Tuesday, March 26, 2019

The Thelma and Louise approach to climate change

Reading this piece on rising greenhouse gas emissions in today's Guardian reminded me of those old movie scenes where some character gives another one a good slap to snap them out of whatever foolish thinking they're engaging in.

In this case, the crazy thinking would involve anything to do with believing that the world is actually jumping on the problem of greenhouse gas emissions. Nope. Energy use last year grew at its fastest pace of the decade. It was a "golden year" for gas, with consumption up 10 per cent in the US alone. That increase alone is equivalent to the UK's entire consumption of gas in a year.

I hate to be Nelly Negative, but this does more or less reaffirm my belief in humanity's ability to respond to a life-threatening - all life, everywhere - crisis. Unlike those apocalyptic Hollywood movies where citizens dig deep into untapped reserves of strength, ingenuity and hope to save the planet, I have long suspected that in fact we'd actually just look up at the big, fiery meteor hurtling toward us and mutter, "Oh, shit," and that would be that.

This is what future historians (clearly on other planets) will note about our civilization someday - that given the challenge of reducing fossil-fuel energy use or risking climate devastation, we put the pedal to the metal and gunned it into the inferno.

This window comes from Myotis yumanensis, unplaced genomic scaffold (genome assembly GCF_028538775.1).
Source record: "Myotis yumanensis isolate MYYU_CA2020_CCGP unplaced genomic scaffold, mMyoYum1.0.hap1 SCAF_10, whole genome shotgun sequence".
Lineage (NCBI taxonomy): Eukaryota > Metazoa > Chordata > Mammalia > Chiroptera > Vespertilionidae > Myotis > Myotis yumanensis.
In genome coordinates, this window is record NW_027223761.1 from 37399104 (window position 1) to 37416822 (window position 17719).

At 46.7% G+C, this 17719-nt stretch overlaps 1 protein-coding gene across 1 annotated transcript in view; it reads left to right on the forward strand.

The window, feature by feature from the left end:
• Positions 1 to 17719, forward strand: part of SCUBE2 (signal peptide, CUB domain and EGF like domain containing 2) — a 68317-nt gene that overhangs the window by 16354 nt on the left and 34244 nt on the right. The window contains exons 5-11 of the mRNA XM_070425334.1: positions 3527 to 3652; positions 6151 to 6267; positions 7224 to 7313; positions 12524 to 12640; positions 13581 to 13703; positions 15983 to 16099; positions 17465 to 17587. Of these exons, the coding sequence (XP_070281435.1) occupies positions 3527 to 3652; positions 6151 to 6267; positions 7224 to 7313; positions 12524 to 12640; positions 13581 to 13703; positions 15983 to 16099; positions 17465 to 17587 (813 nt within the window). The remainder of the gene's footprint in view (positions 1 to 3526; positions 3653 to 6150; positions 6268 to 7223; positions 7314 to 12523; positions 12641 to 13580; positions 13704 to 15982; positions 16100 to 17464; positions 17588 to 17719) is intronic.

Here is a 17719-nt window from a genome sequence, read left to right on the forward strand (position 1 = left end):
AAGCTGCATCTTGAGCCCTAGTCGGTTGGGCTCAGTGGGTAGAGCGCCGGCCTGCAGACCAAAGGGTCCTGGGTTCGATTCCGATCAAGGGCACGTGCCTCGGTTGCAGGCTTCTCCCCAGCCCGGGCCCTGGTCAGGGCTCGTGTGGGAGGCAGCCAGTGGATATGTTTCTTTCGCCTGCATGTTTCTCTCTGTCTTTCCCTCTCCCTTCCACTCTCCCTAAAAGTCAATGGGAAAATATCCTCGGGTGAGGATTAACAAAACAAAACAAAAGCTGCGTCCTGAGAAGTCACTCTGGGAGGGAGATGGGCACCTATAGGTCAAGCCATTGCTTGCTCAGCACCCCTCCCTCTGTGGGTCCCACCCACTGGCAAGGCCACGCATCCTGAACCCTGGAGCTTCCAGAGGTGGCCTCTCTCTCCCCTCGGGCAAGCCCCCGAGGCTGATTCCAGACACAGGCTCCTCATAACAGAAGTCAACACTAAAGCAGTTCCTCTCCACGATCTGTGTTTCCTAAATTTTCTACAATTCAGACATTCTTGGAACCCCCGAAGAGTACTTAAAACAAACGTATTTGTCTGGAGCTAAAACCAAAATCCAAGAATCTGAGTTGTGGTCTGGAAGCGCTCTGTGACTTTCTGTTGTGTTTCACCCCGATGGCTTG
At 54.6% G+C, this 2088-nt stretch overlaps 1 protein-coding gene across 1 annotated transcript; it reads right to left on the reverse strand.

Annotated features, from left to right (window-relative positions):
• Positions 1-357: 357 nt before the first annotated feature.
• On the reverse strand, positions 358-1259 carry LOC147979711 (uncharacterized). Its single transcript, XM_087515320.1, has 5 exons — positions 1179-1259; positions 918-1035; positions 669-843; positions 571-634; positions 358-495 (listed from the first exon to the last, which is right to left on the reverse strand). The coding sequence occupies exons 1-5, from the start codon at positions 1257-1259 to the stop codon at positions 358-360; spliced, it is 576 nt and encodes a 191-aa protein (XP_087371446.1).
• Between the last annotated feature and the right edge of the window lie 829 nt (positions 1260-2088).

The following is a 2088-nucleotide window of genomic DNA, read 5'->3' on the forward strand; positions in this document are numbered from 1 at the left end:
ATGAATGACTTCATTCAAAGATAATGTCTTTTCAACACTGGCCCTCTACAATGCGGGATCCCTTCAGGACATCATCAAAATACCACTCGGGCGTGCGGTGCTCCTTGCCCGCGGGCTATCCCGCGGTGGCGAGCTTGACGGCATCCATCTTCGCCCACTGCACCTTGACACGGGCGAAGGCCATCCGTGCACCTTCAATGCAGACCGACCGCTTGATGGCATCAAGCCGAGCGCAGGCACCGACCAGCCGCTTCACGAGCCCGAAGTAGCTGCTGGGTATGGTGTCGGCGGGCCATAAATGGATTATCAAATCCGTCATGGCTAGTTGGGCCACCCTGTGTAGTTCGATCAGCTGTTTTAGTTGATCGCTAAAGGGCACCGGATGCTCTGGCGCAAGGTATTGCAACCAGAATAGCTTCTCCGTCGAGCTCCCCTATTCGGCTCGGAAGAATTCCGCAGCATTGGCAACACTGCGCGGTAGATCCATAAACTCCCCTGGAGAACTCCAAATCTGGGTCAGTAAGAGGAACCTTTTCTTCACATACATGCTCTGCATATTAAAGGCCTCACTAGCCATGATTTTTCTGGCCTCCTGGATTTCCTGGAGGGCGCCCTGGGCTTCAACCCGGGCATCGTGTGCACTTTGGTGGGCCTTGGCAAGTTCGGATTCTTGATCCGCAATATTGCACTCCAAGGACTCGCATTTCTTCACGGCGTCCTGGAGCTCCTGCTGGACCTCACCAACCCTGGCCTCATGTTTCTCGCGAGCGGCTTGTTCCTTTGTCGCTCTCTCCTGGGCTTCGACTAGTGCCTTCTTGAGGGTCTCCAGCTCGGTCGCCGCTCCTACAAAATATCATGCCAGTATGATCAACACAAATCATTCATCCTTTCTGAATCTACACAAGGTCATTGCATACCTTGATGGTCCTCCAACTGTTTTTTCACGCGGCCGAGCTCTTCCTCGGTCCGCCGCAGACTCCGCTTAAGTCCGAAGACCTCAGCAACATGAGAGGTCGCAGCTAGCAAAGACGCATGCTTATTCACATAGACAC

Monday, March 25, 2019

Open procurement and social care: Why that should scare you

Find me here in the Vancouver Sun writing on the scintillating issue of open procurement, and other strange happenings bombarding the community-based social services sector.

While you may think that whole sentence is unbelievably dull and referring to things you have zero interest in, I urge you to read my piece anyway. People, this stuff really matters.

For those who can't or won't click, I'm just going to paste the article right here as well. That's how easy I want it to be for you to read it. Also, I wrote this as the executive director for the Board Voice Society of BC, work I do two days a week, but I am such a believer in this issue that I would have written it even if it wasn't my job.

Editorial pages of Vancouver Sun
March 22, 2019
By Jody Paterson

Open procurement policies put community social-services groups at risk

I work in the non-profit community social-services sector. If your eyes glazed over when you read that, that nicely demonstrates the kind of PR problems besetting the sector now.

We’re in all your lives, though you likely don’t know us by that “community social-services” tag. We’re your daycares, your home care, your crisis line, your social housing. We’re treatment services, counselling, mom-and-tot groups, immigrant settlement, supports for people with special needs. We’re the soup-to-nuts helpful array of thousands of local services around B.C., every one of our organizations born out of the dream of passionate people who saw a need for social care and stepped up to address it.